In October I trapped a new red tail for a hunting partner. I was really enjoying working with her (I had named her Phoebe) and she was so calm and went through the training process very quickly. However, I had misjudged her readiness for free flight, and I pushed her a little harder than I should have. On her first free flight, after sitting in a tree watching me walk through the brush towards her and not getting anything to move, she picked herself up and caught the wind and flew off over the nearby building, and headed to the horizon. Up to this point I had never lost a bird to a fly off, but there is a first time for everything.
I did have telemetry on her, and I am rather proud of myself that I did track her down, 10 miles away, in a thick area of forest on private land. As nightfall came, I managed to get into touch with the landowner where she was at, and got permission to come back in the morning and try to retrieve her. They said yes. That next morning I walked right up to and under the tree she was in. She wanted nothing to do with me and flew off to the next valley. The area she was at had several deer carcasses laid out for the eagles. I suspect she had cropped up the night before. She took a brand new set of bells with her, my old transmitter, as well as some vet bills that I hadn't even received yet on the day she flew off. She also took my hopes for a good hawking season with her.
I had planned to take her with me to the NAFA (North American Falconers Association) meet in Kearney, Nebraska the week of Thanksgiving. Instead, I quickly made arrangements to trap down in Kansas while I was there.
One of my best hawking friends, Sharon Hartshorn, was also attending the meet. In fact, she was attending and staying in her newly purchased, deluxe travel trailer which is now her full-time home. She is a relief veterinarian, filling in for other vets who want to go on vacation. She works throughout New Mexico and Texas, and goes as far as Alaska in the summer. Having recently sold her home, she has taken up a nomadic life, but that does not mean she is not comfortable. She offered to share her trailer with me for the week we were in Nebraska. It was a very comfortable stay, and good times with a friend I have not seen in awhile.
I did not bring any of my own Harris Hawks, so here I'm shown holding one of her two birds. I would also like to give credit to Beth Fortner, one of Sharon's hawking friends, who brought along her camera on one of the hawking trips we went out on. She took the picture above of Sharon, and this one of me below. She kindly allowed me to use them in my blog post.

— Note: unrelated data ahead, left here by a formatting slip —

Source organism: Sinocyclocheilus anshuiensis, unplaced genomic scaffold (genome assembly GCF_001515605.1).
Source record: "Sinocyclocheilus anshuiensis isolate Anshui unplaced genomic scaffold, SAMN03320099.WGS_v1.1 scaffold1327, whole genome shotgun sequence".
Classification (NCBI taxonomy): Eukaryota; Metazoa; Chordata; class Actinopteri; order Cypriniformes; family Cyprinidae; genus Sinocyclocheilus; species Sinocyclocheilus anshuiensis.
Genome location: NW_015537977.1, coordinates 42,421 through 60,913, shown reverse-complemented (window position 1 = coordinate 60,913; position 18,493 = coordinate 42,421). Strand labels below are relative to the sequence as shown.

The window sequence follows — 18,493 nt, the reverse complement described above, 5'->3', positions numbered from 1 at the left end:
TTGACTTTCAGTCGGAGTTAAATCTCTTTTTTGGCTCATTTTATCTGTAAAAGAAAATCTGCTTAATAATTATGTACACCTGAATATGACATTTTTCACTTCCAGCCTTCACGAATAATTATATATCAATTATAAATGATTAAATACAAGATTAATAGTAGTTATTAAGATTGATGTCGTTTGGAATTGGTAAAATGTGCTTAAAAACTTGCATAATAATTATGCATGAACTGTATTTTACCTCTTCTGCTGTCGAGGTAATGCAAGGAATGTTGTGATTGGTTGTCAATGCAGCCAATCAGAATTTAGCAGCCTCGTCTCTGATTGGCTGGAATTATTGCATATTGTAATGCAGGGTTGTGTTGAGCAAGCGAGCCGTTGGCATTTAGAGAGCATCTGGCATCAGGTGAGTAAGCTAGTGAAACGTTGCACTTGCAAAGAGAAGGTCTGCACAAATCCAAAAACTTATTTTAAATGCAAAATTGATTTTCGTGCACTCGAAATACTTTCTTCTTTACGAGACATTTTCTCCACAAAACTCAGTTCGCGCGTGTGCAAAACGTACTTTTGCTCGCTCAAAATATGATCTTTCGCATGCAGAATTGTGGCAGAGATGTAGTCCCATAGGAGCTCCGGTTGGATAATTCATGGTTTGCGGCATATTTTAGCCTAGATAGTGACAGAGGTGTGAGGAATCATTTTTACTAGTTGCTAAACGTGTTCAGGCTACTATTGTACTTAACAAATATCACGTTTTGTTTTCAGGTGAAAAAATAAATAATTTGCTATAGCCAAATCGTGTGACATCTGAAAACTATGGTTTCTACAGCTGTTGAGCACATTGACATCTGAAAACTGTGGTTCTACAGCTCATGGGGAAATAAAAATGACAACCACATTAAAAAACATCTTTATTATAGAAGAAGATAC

The day I arrived, Sharon took me to a place she had found right in town where jack rabbits could be flushed. I have not had many opportunities to try for jacks as they are not common where I live. They are also very challenging quarry. I got to see her two birds make the attempt, but when out with me I did not see a catch. They had scored one the day before . . . a 3.5 lb bunny. Them hares are BIG!
The main target for my days spent there was to find a replacement hunting companion. By late October most passage birds have made their way out of Minnesota, and found their way down to places like Kansas. There were juvie birds everywhere, and some really nice looking, different colored ones. Sharon and I went out on one day together, but were not successful. The next day out on my own I did find a new girl to take home with me. I had arranged to have her seen at the veterinarian school at Kansas State in Manhattan, Kansas to get the all-important health certificate which would allow me to take her home.
Once I had her travel documents I returned to the meet location.
She attended one of the meetings with me to start her manning process. The alcohol was for me!
Poor Bird! Who knows where she came from . . . maybe even further up north. She was headed south for a warmer winter, and here this Minnesota falconer snagged her because she thought rat would be a good breakfast, and took her back to that frozen state.
This is why I have been busy in December, working on training this new bird. We had a slow start, and she has been pretty skittish to man, but finally she calmed down and we have made progress. As of the start of this New Year I have been flying her around my home on short, free flights. She still is not reliably wed to the lure for longer flights. We are working on that.
Now, back to the meet.
While there, I did get the opportunity to see eagle falconry. Golden Eagles are best flown on quarry like jack rabbits, and they are found in the open prairies. This genuine cowboy kindly let us hunt his land.
There are not many eagle falconers in the US, but among them is the very famous Lauren McGough. She spent a Fulbright Scholarship in Mongolia learning eagle falconry, and now has made a name for herself back home. Hawking with eagles entails a lot of walking across prairie to kick up their prey. If you are lucky you can bring along a line of volunteers to make the job easier. When one is flushed, the eagle takes off from the fist of the falconer after the quarry. In Lauren's case, after the flight, whether her bird caught anything or not (we did not see any catches) she goes to her bird to pick him up. It is a lot of walking for a fit person. A not so fit person (me) got pretty tired. It was neat to see, but not the kind of falconry for me.
Love her bumper sticker!
It was a very fun week, and I very much enjoyed meeting up and spending some time with my friend Sharon. I was happy to have a new bird to take home with me, and try to get some hawking in myself this season.